Undisclosed plans are afoot to transform Newcastle Island’s 336 hectares of marine park from a summertime playground for day hikers, cyclists, campers and boaters, to a year-round tourist and recreation development.
“Our ultimate goal is to make Newcastle Island the number-one tourist destination in Nanaimo,” said Odai Sirri, spokesman for Waterfront Holdings Ltd., which has signed a precedent-setting agreement with the Snuneymuxw First Nation. He declined to elaborate in an interview with the Nanaimo Free Press although he acknowledged that a foot bridge is under consideration.
Enhanced popularity would be nothing new for the island which has long been considered Nanaimo’s crown jewel – as yet unspoiled because it remains accessible only by boat. Back in the 1930s, Newcastle, then owned by the CPR, was a destination for campers and vacationists. Recalled one happy camper of Newcastle’s glory days: “We’ve just had a super day for the company picnic. It was drizzling when we left Vancouver but over here it has been clear skies and sun, sun, sun! This year the company chartered a whole ferry, the Princess Elaine, to bring us over.
“It’s a good thing because I’m told that over a thousand people showed up for this year’s picnic. That’s the biggest turnout we’ve ever had. I do hope they’ll hold the picnic on Newcastle again next year; this has been much more fun than last year’s picnic on Bowen Island [at the competing Union Steamship Co.’s campground]. There was so much to do with all the games and races and that swim at the beach was really refreshing!
“There was even a wading pool for the children… The band played in the pavilion ’til the boat came to take us back to Vancouver. What a glorious day!” All of this was a far cry from the island’s initial role as a Snuneymuxw burial site then, with the arrival of whites, as the site of coal mines, a sandstone quarry, boat yards, a cannery and fish salteries. When the CPR acquired Newcastle from the New Vancouver Coal Mining Land Co. in 1931, it established tea houses and dances.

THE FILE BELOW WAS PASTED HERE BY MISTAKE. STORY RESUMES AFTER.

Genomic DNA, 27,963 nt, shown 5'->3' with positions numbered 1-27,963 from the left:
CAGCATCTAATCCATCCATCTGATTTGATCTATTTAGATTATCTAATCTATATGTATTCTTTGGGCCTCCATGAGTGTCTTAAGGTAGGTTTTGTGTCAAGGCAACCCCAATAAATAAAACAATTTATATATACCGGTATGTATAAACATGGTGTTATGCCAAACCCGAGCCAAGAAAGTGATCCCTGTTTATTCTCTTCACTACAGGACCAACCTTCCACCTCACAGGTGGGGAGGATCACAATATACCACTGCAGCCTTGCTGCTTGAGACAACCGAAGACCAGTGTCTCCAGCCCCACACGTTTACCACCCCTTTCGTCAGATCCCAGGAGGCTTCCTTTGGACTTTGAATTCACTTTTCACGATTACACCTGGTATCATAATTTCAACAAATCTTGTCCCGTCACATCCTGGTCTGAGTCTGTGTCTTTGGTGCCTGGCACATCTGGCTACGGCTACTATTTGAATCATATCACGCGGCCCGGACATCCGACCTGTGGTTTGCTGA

Each summer, the company’s aging Charmer and Princess Victoria were anchored offshore as floating hotels.
Work began with the construction of a wharf at Echo Bay, at the southern end of the island, and tennis, baseball and football grounds. Hiking trails, bathing facilities, covered picnic tables, a dance pavilion and a resident caretaker soon followed. Participating in the project, and fired by the potential for summertime passenger traffic, was the company’s EN Railway.
Nanaimo businesses were also pumped by the prospects of increased trade, to the point that the owners of the Globe Hotel, facing foreclosure, begged for a six-month extension: “As [it] faces the waterfront and has a beer parlour, it could not fail to benefit,” declared hotel spokesman P.R. Leighton. The hotel survived the crisis.
For grand opening day, June 30, 1931, Ian Baird tells us, 1,000 passengers “under the auspices of the CPR Social and Athletic Club,” arrived from Victoria aboard Princess Victoria and the company manager Capt. C.D. Neroutsos hosted a gala dinner in Princess Elaine’s main salon. Among the crowd were the Nanaimo and Victoria mayors and other civic dignitaries. Despite its being mid-Depression, Newcastle Island was so successful that, by the second season, the CPR had to anchor the aging S.S. Charmer, then the larger Princess Victoria, offshore to provide accommodation. A stateroom cost $5 per week, by the way.
But the Second World War brought the island’s closure. Despite a sizable investment to recapture its popularity, in the early ’50s, Newcastle’s heyday was over. The City of Nanaimo acquired the island in 1950 for $150,000 and sold it four years later for $1 to the province to operate as a provincial marine park. Newcastle has since been deeded to the Snuneymuxw as part of treaty negotiations. Until further notice, it continues in the role of a marine park.